The acquisition, which is set to close in early 2021, will leave Kardashian West the majority owner of KKW Beauty, with an estimated 72% stake in the company, which is known for its color cosmetics like contouring creams and highlighters. Forbes estimates that her mother, Kris Jenner, owns 8% of the business. (Neither Kardashian West nor Kris Jenner have responded to a request for comment about their stakes.) According to Coty, she’ll remain responsible for creative efforts while Coty will focus on expanding product development outside the realm of color cosmetics.
Earlier this year, Kardashian West’s half-sister, Kylie Jenner, also inked a big deal with Coty, when she sold it 51% of her Kylie Cosmetics at a valuation of $1.2 billion. The deal left Jenner with a net worth of just under $900 million. Both Kylie Cosmetics and KKW Beauty are among a number of brands, including Anastasia Beverly Hills, Huda Beauty and Glossier, that have received sky-high valuations thanks to their social-media-friendly marketing.
“Kim is a true modern-day global icon,” said Coty chairman and CEO Peter Harf in a statement. “This influence, combined with Coty’s leadership and deep expertise in prestige beauty will allow us to achieve the full potential of her brands.”
The deal comes just days after Seed Beauty, which develops, manufactures and ships both KKW Beauty and Kylie Cosmetics, won a temporary injunction against KKW Beauty, hoping to prevent it from sharing trade secrets with Coty, which also owns brands like CoverGirl, Sally Hansen and Rimmel. On June 19, Seed filed a lawsuit against KKW Beauty seeking protection of its trade secrets ahead of an expected deal between Coty and KKW Beauty. The temporary order, granted on June 26, lasts until August 21 and forbids KKW Beauty from disclosing details related to the Seed-KKW relationship, including “the terms of those agreements, information about license use, marketing obligations, product launch and distribution, revenue sharing, intellectual property ownership, specifications, ingredients, formulas, plans and other information about Seed products.”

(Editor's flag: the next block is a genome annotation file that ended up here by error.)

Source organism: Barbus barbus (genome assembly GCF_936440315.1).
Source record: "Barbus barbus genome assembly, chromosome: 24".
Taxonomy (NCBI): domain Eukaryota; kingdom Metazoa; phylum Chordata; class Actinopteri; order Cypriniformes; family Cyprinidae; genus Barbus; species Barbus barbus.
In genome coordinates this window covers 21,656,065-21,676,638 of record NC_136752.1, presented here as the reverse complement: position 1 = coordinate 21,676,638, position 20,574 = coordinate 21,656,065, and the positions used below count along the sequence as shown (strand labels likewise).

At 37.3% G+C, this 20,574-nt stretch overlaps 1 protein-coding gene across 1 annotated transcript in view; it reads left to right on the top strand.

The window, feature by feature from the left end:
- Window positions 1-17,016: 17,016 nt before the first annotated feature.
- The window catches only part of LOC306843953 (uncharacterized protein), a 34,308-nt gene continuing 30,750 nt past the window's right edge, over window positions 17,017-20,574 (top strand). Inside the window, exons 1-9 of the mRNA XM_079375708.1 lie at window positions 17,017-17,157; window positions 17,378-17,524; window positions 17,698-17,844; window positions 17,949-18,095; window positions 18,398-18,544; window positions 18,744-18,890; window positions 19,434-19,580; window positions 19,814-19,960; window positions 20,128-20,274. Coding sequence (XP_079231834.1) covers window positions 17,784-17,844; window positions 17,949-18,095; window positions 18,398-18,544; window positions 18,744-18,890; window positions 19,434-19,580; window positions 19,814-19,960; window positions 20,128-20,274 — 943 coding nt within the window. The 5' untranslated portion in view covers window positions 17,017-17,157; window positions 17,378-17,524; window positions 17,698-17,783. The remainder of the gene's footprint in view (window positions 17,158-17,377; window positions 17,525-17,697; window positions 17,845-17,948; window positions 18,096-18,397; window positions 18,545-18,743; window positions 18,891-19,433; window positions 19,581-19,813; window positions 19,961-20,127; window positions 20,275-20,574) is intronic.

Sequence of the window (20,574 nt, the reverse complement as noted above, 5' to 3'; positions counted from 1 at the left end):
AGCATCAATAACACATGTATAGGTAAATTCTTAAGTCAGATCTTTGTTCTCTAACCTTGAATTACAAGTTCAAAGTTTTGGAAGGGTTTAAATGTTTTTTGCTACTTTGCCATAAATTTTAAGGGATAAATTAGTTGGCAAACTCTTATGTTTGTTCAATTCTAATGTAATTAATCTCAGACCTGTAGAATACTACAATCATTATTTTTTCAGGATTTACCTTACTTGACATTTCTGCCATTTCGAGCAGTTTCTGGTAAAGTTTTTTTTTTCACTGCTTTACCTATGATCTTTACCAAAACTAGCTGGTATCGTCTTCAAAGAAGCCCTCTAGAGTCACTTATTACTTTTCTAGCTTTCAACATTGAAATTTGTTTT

Coty has struggled in recent years, with Wall Street insisting it routinely overpays for acquisitions and has failed to keep up with contemporary beauty trends. The coronavirus pandemic has also hit the 116-year-old company hard. Since the beginning of the year, Coty’s stock price has fallen nearly 60%. The company, which had $8.6 billion in revenues in the year through June 2019, now sports a $3.3 billion market capitalization. By striking deals with companies like KKW Beauty and Kylie Cosmetics, Coty is hoping to refresh its image and appeal to younger consumers.
Kardashian West founded KKW Beauty in 2017, after successfully collaborating with Kylie Cosmetics on a set of lip kits. Like her half-sister, Kardashian West first launched online only, but later moved into Ulta stores in October 2019, helping her generate estimated revenues of $100 million last year. KKW Beauty is one of several business ventures for Kardashian West: She continues to appear on her family’s reality show, Keeping Up with the Kardashians, sells her own line of shapewear called Skims and promotes her mobile game, Kim Kardashian Hollywood. Her husband, Kanye West, recently announced a deal to sell a line of his Yeezy apparel in Gap stores.
“This is fun for me. Now I’m coming up with Kimojis and the app and all these other ideas,” Kardashian West told Forbesof her various business ventures in 2016. “I don’t see myself stopping.”